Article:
‘Random Acts of Violence’ Review: In This Comic Adaptation, Murder is No Laughing Matter

This slasher-horror film directed by Jay Baruchel is vibrant, violent, and unrelenting in its depiction of artistic creations and killings.

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Is ending a story the same as ending a life? Jay Baruchel’s Random Acts of Violence seems to think so. Though Baruchel is probably best known for his acting work in Judd Apatow comedies and the How to Train Your Dragon series, he directs, co-writes, produces, and stars in this adaptation of a 2010 graphic novel by Jimmy Palmiotti and Justin Gray that is surprisingly dark and disturbing. Though film’s history has been plagued by difficulties, making halting progress since its initial plans in 2011, it seems to have shaken off its curse and hits select screens in Canada and streams in the United States on Shudder.

Todd Walkley (Jesse Williams) is a comic book artist who feels chronically misrepresented by critics and missing inspiration. He intends for the next issue of Slasherman, his comic series inspired by a serial killer active in the late ‘80s, to be his last, but finds it impossible to find the proper sendoff for his evil hero. Hopefully, his press tour/road trip from Toronto will spark inspiration — accompanied by his wife Kathy (Jordana Brewster), his hyper-organized assistant Aurora (Niamh Wilson), and his best buddy Ezra (Baruchel), a comic store owner. But soon enough, the trip turns terrifying when they are haunted by a series of murders that start to follow Todd’s comics a little too closely… 

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The basic plot feels like a combination of familiar set-ups: road trip goes wrong, crazed fans take obsession too far, life imitates art to a dangerous degree. But the strong lead performances inject the archetypical roles with energy, and bright color tints and moody lighting add a giallo flair. Despite Baruchel’s comedic background and the comic-book focus, this is by no means a fun romp through campy gore. While there are some hilarious exchanges amongst our quippy protagonists, the murders that ultimately unfold are bloody and brutal, pounding the audience mercilessly with grisly violence. The deaths onscreen and in Todd’s comics are not fun. Fast and loud, yes, but not fun. The slaughters are deeply upsetting, nasty, and nightmarish, with the bloodbaths giving new resonance to the term “graphic” novel. The brutal murders are certainly impressive setpieces, even as they remain not exactly enjoyable to watch.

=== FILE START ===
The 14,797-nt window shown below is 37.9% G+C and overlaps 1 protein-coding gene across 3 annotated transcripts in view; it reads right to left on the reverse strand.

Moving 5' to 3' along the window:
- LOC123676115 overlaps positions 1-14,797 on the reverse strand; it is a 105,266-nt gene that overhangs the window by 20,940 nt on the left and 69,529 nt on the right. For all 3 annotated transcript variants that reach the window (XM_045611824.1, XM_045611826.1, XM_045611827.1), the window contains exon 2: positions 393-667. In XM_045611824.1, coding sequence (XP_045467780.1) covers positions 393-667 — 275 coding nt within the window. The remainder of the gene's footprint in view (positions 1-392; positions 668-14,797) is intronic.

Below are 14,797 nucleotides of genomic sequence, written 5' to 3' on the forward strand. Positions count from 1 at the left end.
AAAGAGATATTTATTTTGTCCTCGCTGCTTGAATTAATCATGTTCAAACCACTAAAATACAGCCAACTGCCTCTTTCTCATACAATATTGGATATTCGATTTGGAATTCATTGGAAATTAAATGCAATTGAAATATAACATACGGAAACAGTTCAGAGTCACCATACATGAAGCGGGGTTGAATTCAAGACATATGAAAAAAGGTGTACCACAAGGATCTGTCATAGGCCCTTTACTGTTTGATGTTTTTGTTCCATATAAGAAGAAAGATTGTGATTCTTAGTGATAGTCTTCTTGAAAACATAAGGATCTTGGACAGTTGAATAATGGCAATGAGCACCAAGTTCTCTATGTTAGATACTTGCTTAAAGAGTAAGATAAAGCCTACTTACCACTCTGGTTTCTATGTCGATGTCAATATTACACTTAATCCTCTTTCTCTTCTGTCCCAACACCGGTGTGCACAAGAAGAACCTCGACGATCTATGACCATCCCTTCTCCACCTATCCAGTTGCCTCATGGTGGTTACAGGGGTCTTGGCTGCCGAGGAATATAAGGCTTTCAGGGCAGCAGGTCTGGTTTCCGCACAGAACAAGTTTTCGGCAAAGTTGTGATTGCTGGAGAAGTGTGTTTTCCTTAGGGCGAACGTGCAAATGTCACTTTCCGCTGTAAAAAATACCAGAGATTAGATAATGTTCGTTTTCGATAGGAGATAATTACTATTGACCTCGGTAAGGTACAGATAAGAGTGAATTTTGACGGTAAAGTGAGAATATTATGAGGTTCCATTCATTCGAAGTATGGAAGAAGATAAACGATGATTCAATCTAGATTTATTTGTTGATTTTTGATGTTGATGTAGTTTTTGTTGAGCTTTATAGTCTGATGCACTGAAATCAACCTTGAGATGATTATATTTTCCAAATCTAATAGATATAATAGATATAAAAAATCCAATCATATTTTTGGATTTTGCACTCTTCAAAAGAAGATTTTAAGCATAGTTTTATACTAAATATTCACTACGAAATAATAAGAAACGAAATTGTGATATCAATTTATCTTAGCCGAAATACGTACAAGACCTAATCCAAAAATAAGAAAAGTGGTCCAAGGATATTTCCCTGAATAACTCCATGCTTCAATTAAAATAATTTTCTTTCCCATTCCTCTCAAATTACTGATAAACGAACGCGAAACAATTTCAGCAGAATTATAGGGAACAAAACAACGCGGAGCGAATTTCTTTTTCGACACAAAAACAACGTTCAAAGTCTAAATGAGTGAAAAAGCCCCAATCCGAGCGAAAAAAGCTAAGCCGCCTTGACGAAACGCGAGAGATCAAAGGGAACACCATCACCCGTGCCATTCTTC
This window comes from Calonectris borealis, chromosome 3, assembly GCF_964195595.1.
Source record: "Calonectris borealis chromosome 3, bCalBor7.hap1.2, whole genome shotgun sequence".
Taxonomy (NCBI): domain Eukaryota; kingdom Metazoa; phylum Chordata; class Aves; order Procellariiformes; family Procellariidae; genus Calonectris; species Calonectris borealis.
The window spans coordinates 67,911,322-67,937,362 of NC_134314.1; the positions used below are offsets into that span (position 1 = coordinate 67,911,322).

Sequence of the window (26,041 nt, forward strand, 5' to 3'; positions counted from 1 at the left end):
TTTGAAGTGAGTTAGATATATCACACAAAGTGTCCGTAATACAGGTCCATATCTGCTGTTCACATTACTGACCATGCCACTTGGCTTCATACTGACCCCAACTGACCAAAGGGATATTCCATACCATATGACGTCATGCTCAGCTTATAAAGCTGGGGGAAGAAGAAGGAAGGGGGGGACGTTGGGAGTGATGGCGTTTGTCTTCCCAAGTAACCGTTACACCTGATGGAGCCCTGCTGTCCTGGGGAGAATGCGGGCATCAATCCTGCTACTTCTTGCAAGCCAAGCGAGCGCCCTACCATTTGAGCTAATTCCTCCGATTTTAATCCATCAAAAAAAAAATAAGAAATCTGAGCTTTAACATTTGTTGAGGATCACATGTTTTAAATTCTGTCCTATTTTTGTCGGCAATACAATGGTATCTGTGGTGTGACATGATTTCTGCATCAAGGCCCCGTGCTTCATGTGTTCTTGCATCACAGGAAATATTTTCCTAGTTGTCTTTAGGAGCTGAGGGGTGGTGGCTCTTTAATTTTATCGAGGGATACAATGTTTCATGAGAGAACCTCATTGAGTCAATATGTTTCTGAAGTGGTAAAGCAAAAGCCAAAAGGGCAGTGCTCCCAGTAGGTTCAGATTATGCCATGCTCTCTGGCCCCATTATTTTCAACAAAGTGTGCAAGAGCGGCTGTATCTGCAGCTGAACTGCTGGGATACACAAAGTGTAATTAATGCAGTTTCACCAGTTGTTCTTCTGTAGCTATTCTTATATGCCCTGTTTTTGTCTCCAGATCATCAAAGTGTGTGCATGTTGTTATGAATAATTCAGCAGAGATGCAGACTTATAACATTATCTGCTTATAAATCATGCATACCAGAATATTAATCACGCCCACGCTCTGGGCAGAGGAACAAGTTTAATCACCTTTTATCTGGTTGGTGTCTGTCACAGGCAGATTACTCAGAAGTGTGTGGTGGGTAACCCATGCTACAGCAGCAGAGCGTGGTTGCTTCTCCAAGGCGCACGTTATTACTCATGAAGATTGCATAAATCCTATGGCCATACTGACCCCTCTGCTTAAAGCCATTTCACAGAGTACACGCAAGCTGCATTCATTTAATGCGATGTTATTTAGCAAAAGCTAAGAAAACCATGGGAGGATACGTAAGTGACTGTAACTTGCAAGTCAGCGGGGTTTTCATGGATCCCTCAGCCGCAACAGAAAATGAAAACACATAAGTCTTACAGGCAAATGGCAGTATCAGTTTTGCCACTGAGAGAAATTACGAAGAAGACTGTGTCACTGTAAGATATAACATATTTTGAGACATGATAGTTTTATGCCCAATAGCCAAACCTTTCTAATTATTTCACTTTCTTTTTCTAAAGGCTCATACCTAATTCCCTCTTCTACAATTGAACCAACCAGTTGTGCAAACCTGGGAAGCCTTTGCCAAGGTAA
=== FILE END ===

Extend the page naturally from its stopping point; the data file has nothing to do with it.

But are we meant to be enjoying ourselves? Is this entertainment? This is the question the film keeps raising, especially as some characters offer meta-commentary criticizing the thrills we glean from violence. Kathy, while supportive of Todd, is also working on a book all about the Slasherman’s victims — giving a voice to those who no longer have one. That spells plenty of relationship tension and plot complication, allowing the film to introduce some surprisingly complex themes for a slasher story. It begins to interrogate exploiting real-life trauma and making art responsibly, especially as the self-absorbed Todd professes his belief that the Slasherman was creating art of his own by inflicting pain on others. Todd may seem a little clueless at reading the room — but his readers seem to eat up his stories of depravity nonetheless.

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While laudable in its ambitions, this is by no means the sharpest or most original take on the fetishization of murder or violence in the media, and it still leaves something to be desired in doing these big ideas their full justice. Save for one tense radio interview where Todd is confronted by a host who knew one of the victims, the film fails to hold Todd fully accountable for the violence he has inspired, glorified, and even encouraged through his comics. We catch only glimpses of his artistic process, in hazy flashes of scribbles and childlike drawings that are juxtaposed by blood-saturated frames. But for Todd and the Slasherman, art is an act of violence, purging the chaos inside the creator’s head — rather than exorcising their traumas and demons, displacing them onto others. 

I don’t know how any of these artists manage to see what they’re doing given the constant lack of light — it seems every scene where we see someone drawing is set in a dark and fog-filled room. The whole film seems still a little lost in that darkness, leaving us unable to fully make out what message exactly it is trying to express. But there is something palpable there, something potentially terrifying. Basking in the aftermath of horror, the final line of Todd’s comic serves as the closest thing to the film’s thesis statement: the comic’s final line that “Real art is born of truth. Everything else is a random act of violence.” 

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While we are left still searching for all the truths buried within this particular piece of art, Baruchel approaches his creation with a purpose. This violence is not random — and while I am relieved when the film ends and the brutality halts, thankful that Todd’s comics can incite no more terror, I look forward to the future entries in Baruchel’s filmography with excitement (and just a little bit of apprehension).

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